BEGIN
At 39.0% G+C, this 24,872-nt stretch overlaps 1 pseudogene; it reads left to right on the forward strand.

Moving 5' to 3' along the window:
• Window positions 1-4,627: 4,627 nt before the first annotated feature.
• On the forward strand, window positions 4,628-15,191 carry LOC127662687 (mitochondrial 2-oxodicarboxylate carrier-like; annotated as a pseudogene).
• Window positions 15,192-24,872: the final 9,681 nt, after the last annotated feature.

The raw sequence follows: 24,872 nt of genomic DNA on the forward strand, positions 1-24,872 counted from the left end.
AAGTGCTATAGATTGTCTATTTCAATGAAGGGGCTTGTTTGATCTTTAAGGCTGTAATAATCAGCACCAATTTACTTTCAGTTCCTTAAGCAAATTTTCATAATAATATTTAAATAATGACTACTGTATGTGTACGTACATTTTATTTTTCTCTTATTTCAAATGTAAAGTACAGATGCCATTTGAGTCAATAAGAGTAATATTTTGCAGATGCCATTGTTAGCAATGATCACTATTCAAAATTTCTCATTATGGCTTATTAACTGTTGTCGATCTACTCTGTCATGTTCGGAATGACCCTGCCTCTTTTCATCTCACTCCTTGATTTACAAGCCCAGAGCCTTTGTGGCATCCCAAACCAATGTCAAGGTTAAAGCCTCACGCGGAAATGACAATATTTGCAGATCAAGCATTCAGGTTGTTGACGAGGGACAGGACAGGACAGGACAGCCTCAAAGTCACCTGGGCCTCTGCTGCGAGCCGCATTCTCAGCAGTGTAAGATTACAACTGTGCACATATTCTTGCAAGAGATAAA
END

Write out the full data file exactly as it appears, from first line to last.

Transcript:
At 39.0% G+C, this 24,872-nt stretch overlaps 1 pseudogene; it reads left to right on the forward strand.

Moving 5' to 3' along the window:
• Window positions 1-4,627: 4,627 nt before the first annotated feature.
• On the forward strand, window positions 4,628-15,191 carry LOC127662687 (mitochondrial 2-oxodicarboxylate carrier-like; annotated as a pseudogene).
• Window positions 15,192-24,872: the final 9,681 nt, after the last annotated feature.

The raw sequence follows: 24,872 nt of genomic DNA on the forward strand, positions 1-24,872 counted from the left end.
AAGTGCTATAGATTGTCTATTTCAATGAAGGGGCTTGTTTGATCTTTAAGGCTGTAATAATCAGCACCAATTTACTTTCAGTTCCTTAAGCAAATTTTCATAATAATATTTAAATAATGACTACTGTATGTGTACGTACATTTTATTTTTCTCTTATTTCAAATGTAAAGTACAGATGCCATTTGAGTCAATAAGAGTAATATTTTGCAGATGCCATTGTTAGCAATGATCACTATTCAAAATTTCTCATTATGGCTTATTAACTGTTGTCGATCTACTCTGTCATGTTCGGAATGACCCTGCCTCTTTTCATCTCACTCCTTGATTTACAAGCCCAGAGCCTTTGTGGCATCCCAAACCAATGTCAAGGTTAAAGCCTCACGCGGAAATGACAATATTTGCAGATCAAGCATTCAGGTTGTTGACGAGGGACAGGACAGGACAGGACAGCCTCAAAGTCACCTGGGCCTCTGCTGCGAGCCGCATTCTCAGCAGTGTAAGATTACAACTGTGCACATATTCTTGCAAGAGATAAA